4 Ways the New Student Aid Bill of Rights Will Impact Your Loans

“We can and should do much more to give students affordable ways to meet their responsibilities and repay their loans.”

We’ve already heard about some exciting announcements from President Obama on student aid, like free community college tuition and expansion of Pay As You Earn (PAYE). But this latest announcement could be the most significant yet.

On Tuesday, President Obama unveiled the Student Aid Bill of Rights. As the name suggests, this document clearly defines the basic rights of borrowers, and many of the items it lists directly address some of borrowers’ greatest concerns.

The Student Aid Bill of Rights also relates to several other student aid initiatives already in effect, as well as touches upon some significant additions to current policy. So how will this affect your loans? Let’s take a closer look.

What the Student Aid Bill of Rights Says

The Student Aid Bill Rights boils down to four key points. Taken directly from the official announcement, they are:

  1. Every student deserves access to a quality, affordable education at a college that’s cutting costs and increasing learning.
  2. Every student should be able to access the resources needed to pay for college.
  3. Every borrower has the right to an affordable repayment plan.
  4. And every borrower has the right to quality customer service, reliable information, and fair treatment, even if they struggle to repay their loans.

These are some big goals. So you may be wondering how will they be accomplished, and what impact the changes will have on your loans. Here are new initiatives the president announced to meet these goals.

1. Holding Federal Student Loan Servicers Accountable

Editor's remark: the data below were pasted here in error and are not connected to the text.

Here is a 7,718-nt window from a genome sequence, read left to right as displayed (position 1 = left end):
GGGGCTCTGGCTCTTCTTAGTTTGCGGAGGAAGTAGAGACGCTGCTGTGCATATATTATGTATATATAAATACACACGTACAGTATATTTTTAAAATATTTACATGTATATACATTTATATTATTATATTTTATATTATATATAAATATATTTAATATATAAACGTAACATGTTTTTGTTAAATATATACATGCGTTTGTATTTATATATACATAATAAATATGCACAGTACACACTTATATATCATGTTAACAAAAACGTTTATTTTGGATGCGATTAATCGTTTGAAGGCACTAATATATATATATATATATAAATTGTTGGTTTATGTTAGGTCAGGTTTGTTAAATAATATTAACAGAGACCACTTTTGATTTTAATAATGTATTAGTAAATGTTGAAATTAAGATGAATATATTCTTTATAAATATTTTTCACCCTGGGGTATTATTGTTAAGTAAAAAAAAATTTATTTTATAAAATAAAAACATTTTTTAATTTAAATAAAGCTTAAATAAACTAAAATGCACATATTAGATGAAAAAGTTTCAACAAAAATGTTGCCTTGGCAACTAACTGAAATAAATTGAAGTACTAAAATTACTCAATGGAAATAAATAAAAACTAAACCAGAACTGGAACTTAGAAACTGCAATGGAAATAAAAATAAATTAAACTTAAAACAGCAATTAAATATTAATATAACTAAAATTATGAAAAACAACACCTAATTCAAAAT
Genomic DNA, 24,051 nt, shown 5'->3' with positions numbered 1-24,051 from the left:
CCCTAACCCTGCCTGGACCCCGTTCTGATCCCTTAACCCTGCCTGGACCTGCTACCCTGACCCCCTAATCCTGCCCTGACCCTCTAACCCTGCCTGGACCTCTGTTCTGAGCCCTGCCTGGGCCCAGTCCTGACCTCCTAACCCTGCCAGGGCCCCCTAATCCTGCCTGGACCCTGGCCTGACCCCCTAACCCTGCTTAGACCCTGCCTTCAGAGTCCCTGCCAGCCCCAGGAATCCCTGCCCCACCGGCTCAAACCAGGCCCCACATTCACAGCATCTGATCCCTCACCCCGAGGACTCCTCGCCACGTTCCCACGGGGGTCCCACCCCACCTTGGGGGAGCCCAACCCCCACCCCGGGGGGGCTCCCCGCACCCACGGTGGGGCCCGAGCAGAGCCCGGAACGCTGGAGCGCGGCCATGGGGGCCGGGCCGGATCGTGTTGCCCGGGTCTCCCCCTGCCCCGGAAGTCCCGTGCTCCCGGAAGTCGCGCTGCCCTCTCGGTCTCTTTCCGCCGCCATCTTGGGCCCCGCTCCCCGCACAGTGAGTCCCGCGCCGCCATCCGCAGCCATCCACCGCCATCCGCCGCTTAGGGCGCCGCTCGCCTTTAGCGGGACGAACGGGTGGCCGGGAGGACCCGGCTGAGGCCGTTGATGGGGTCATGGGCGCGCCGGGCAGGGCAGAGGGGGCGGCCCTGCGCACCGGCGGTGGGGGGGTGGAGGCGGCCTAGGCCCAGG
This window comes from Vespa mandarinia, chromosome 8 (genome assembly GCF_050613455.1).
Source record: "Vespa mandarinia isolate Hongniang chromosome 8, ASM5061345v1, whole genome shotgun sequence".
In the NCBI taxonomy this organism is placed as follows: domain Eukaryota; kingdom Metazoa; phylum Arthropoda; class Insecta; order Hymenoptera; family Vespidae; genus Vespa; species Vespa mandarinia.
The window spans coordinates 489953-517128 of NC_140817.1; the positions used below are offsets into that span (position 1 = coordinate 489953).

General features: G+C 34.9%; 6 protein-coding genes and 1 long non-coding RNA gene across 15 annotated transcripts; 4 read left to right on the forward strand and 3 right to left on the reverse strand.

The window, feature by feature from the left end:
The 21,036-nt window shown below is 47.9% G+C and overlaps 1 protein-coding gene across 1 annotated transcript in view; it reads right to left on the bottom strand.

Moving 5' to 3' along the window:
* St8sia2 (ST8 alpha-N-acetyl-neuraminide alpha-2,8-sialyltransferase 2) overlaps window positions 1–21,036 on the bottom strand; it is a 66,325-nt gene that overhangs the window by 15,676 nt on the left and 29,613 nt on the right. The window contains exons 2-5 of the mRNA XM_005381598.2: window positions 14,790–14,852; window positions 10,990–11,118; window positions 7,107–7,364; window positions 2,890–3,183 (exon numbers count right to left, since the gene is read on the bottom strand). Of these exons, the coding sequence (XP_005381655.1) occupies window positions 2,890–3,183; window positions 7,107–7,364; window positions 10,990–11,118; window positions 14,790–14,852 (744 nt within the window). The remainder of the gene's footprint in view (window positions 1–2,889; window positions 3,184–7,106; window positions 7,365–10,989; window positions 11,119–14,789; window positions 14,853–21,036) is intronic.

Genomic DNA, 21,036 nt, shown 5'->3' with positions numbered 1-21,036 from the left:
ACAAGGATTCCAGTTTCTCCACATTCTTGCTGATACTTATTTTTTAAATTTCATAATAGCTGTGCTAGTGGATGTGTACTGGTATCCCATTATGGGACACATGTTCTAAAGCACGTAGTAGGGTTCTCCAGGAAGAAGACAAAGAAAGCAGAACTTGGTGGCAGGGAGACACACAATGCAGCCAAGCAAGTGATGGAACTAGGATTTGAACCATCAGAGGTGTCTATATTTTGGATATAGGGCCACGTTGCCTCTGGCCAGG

Some of the most common complaints we hear at Student Loan Hero result from problems with federal student loan servicers. Borrowers are confused about how to identify which servicer holds their loans, how their payments break down, and other issues related to the quality of customer service. In response, the Student Aid Bill of Rights could bring about some large-scale changes.

It first requires servicers to communicate better with borrowers. For one, servicers must alert borrowers when their loans are transferred. This action is aimed at helping to prevent confusion, especially among borrowers with multiple loans.

Servicers must also notify borrowers who have fallen behind on payments or are attempting to change repayment plans. Again, this part of the policy seeks to help borrowers who may otherwise fall through the cracks.

Perhaps the biggest change is how the Student Aid Bill of Rights resolves servicers’ taking advantage of borrowers with payments and late fees. In response to complaints, an investigation by the Consumer Financial Protection Bureau (CFPB) revealed rampant “illegal practices like charging unfair late fees and harassing debt collection calls.” Some of this activity has related to servicers’ applying payments in a way that’s advantageous for them to charge interest and fees.

The Student Aid Bill of Rights would instead require servicers to apply payments to the highest interest student loans first unless the borrower requests otherwise.